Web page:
FCC Chairman Wheeler's Proposal To Promote Fairness, Competition, And Investment In The Business Data Services Market

To promote fairness, competition, and investment in this $45 billion marketplace, Federal Communications Commission Chairman Tom Wheeler circulated to his fellow Commissioners proposed rules to take necessary and overdue steps to reform a long-broken regulatory regime.

The Order provides a new framework for the Business Data Services (BDS or “special access”) market that strikes a balance between targeted regulation for legacy TDM (DS1 and DS3) services, where evidence of market power is strongest, and lighter-touch regulation of packet-based services, where there has been new entry and competition may be emerging. The Order also reaffirms that TDM and Ethernet BDS are both subject to the Commission’s Title II oversight. This framework supports the rapid deployment of innovative 5G mobile service by ensuring that wireless providers have fair access to BDS, including packet-based BDS, at just and reasonable rates, terms, and conditions. These requirements are enforced by strengthening our complaint process to expedite resolution of problems if they arise.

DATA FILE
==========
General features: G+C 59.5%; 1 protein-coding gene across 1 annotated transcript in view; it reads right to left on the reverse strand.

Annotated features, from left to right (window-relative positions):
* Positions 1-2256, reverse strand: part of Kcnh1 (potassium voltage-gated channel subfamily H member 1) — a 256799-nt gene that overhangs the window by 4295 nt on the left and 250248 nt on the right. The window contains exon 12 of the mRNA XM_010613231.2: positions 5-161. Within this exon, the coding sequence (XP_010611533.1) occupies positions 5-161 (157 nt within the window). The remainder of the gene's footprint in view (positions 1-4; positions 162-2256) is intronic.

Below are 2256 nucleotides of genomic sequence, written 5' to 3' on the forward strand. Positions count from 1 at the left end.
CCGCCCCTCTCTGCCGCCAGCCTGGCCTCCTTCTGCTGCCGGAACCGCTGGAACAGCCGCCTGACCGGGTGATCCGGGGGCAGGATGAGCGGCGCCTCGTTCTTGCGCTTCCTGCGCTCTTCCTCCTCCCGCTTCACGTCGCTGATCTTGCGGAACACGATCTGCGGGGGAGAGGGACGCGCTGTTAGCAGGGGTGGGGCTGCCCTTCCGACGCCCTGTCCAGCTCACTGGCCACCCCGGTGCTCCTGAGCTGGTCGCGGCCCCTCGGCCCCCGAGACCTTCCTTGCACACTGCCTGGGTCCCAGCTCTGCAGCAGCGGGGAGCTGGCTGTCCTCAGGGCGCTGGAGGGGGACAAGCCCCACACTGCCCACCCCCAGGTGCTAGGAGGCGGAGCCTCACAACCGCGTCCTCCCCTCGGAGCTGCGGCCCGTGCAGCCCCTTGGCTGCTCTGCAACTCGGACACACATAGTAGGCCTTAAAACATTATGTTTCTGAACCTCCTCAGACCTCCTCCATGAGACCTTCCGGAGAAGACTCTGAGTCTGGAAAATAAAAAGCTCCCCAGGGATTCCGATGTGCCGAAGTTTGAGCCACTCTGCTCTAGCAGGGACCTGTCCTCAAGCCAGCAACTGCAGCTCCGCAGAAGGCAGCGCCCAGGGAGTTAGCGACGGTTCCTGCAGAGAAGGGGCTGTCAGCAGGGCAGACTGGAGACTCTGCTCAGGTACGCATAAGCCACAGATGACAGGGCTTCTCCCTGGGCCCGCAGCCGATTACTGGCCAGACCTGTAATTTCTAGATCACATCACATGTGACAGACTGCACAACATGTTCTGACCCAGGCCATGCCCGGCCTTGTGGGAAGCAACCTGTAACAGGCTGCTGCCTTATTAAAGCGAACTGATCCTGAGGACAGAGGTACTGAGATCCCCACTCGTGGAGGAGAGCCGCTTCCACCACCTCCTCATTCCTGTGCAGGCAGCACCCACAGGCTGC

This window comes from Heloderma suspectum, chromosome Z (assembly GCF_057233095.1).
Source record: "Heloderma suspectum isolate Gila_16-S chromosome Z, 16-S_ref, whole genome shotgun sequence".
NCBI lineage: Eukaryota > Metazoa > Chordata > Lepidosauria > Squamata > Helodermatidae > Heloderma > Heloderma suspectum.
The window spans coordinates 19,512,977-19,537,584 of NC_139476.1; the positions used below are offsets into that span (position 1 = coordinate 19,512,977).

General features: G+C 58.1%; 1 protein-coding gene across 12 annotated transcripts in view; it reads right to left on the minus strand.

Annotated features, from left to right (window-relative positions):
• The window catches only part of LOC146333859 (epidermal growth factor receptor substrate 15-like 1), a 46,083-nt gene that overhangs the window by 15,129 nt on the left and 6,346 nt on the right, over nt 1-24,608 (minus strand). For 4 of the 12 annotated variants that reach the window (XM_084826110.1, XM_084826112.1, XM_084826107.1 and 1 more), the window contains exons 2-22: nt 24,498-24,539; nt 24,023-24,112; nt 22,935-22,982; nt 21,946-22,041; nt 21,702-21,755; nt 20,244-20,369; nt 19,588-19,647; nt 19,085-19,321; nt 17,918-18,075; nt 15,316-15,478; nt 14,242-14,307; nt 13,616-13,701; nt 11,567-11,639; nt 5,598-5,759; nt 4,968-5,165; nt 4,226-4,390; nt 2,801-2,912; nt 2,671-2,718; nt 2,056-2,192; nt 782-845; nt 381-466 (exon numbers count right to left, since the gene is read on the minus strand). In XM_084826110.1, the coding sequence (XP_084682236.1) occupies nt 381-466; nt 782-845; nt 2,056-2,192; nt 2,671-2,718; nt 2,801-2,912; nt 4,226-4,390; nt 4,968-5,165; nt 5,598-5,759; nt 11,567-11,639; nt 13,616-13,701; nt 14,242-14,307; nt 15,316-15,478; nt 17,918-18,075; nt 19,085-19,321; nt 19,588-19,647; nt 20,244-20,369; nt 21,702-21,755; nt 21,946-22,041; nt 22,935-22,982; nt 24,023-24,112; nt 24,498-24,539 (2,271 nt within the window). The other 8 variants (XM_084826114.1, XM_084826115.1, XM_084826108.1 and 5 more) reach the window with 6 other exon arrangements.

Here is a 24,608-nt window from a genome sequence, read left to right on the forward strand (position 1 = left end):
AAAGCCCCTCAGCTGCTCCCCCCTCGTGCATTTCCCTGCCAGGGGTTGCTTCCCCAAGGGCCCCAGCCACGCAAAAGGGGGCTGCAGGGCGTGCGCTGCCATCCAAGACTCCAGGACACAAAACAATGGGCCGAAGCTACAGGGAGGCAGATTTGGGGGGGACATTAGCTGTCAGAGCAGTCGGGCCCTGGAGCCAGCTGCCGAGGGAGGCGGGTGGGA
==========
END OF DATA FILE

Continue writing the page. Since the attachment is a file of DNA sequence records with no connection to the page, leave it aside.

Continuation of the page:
The Chairman is also proposing a Further Notice on packet-based BDS, which will provide the Commission with a vehicle to take further action on Ethernet pricing if that proves necessary. A Second Further Notice of Proposed Rulemaking would seek comment on how best to collect accurate data on market developments and what administrable means can be developed, if necessary, to deal with any concerns that may emerge with respect to pricing for packet-based BDS.

FCC Announces Tentative Agenda For October 2016 Open Meeting

Federal Communications Commission Chairman Tom Wheeler announced that the following items are tentatively on the agenda for the October Open Commission Meeting scheduled for Thursday, October 27, 2016:

  1. Protecting the Privacy of Customers of Broadband and other Telecommunications Services: The Commission will consider a Report and Order that applies the privacy requirements of the Communications Act to broadband Internet access service providers and other telecommunications services to provide broadband customers with the tools they need to make informed decisions about the use and sharing of their information by their broadband providers. (WC Docket No.16-106)